Following its January meeting, the KPMG/Ipsos Retail Think Tank (RTT) concluded that:
- The deterioration in retail health seen throughout 2011 continued in quarter 4.
- The Retail Health Index (RHI) dropped a further two points to 80 in the quarter, the fourth quarter in a row that the RHI has fallen.
- Retail health is now considered to be poorer than it was in the depths of the 2008 banking crisis and recession.
- In order to stimulate demand retailers cut prices and increased unplanned promotions in the quarter, which did stimulate demand, but at some costs to margins and profits.
- For the first time since quarter 3 2008, costs are beginning to have a negative impact on retail health, reflecting the exceptional Christmas period investment associated with servicing multi-channel operations.
- The majority of RTT Members predict that the rate of decline in retail health will accelerate in quarter 1 2012, plunging the RHI downwards by three points to 77, putting the state of retail health at its worst point since the RTT was formed in 2006 and generating a downward momentum not seen since the start of 2009.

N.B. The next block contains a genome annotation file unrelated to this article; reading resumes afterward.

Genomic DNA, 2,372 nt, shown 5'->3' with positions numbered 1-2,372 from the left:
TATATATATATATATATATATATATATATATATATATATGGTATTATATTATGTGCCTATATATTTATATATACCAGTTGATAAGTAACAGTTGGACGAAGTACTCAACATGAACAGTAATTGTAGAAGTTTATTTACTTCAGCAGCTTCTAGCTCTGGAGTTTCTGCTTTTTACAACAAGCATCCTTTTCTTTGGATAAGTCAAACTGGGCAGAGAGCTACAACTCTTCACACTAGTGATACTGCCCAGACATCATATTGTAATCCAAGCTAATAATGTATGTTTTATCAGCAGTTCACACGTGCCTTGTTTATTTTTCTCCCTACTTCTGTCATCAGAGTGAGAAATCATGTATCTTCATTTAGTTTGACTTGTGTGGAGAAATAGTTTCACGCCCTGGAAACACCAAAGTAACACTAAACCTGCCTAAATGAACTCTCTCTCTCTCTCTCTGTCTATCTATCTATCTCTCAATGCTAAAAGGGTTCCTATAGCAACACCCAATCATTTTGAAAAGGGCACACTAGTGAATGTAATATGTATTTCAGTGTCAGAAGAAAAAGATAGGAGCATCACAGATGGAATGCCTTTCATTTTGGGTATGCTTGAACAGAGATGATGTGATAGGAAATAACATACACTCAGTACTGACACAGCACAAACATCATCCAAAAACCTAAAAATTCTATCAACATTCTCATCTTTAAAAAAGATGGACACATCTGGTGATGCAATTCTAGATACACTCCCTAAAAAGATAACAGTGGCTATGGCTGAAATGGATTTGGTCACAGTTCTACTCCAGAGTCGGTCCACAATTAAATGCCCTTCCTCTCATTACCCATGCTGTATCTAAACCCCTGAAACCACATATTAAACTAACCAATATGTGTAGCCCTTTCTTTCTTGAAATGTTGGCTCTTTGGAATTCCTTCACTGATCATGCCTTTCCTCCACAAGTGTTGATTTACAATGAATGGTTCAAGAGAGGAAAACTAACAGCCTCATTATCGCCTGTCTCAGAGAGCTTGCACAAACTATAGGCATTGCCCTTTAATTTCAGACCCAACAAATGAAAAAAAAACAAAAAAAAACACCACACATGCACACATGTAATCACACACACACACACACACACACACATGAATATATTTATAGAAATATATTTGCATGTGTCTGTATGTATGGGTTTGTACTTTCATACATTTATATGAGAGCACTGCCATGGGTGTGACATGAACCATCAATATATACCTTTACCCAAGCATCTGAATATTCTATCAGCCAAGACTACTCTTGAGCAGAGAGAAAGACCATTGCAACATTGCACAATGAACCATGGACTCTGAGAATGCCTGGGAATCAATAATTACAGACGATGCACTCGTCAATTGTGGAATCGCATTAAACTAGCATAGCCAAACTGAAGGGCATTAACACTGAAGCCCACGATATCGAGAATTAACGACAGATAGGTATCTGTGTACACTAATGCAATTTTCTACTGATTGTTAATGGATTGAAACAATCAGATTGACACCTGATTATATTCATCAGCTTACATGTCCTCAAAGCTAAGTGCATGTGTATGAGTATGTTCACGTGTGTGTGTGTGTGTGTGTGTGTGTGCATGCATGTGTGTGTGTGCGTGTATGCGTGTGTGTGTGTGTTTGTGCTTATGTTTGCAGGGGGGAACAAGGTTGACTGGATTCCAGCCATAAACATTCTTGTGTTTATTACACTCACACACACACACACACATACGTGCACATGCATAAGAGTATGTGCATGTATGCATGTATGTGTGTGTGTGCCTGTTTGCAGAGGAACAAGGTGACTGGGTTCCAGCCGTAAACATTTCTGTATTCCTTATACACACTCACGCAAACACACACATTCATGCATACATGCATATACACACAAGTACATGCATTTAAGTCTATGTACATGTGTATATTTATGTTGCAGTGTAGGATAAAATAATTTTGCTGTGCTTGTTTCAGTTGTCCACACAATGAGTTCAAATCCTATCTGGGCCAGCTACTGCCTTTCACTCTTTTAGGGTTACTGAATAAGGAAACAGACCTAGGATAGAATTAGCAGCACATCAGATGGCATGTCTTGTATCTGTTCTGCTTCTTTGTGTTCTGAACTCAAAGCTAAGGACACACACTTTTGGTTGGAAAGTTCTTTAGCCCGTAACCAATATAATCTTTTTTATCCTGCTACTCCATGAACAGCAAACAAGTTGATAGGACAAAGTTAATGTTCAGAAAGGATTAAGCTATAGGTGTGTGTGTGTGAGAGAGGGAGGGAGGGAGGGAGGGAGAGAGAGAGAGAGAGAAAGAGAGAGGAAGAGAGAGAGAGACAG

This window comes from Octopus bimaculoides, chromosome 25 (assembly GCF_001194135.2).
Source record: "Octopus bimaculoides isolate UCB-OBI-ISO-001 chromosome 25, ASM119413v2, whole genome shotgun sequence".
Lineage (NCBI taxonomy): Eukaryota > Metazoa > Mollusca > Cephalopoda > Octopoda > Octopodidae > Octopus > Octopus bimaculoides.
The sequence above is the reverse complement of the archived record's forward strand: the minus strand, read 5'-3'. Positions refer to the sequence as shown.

- Poor demand will impact health more than margins in the next quarter.
- The RTT believes, however, that there will be little opportunity to re-build margins and hence they will continue to be detrimental to retail health.
Helen Dickinson, KPMG, comments: “As we predicted three months ago Christmas was not experienced at full price. Retailers fought hard to get ‘their share’ by matching or exceeding competitors’ offers. This of course impacted margins significantly although it did drive a late uplift in demand in December, with some retailers doing significantly better than others. However, there were many other austerity factors acting to hold it down across October and November. These included a depressing Autumn Statement from the Chancellor; high petrol, diesel and home energy costs; rising unemployment; public-sector strikes over pension changes; the Euro crisis and even the unseasonably mild weather at the start of the quarter.”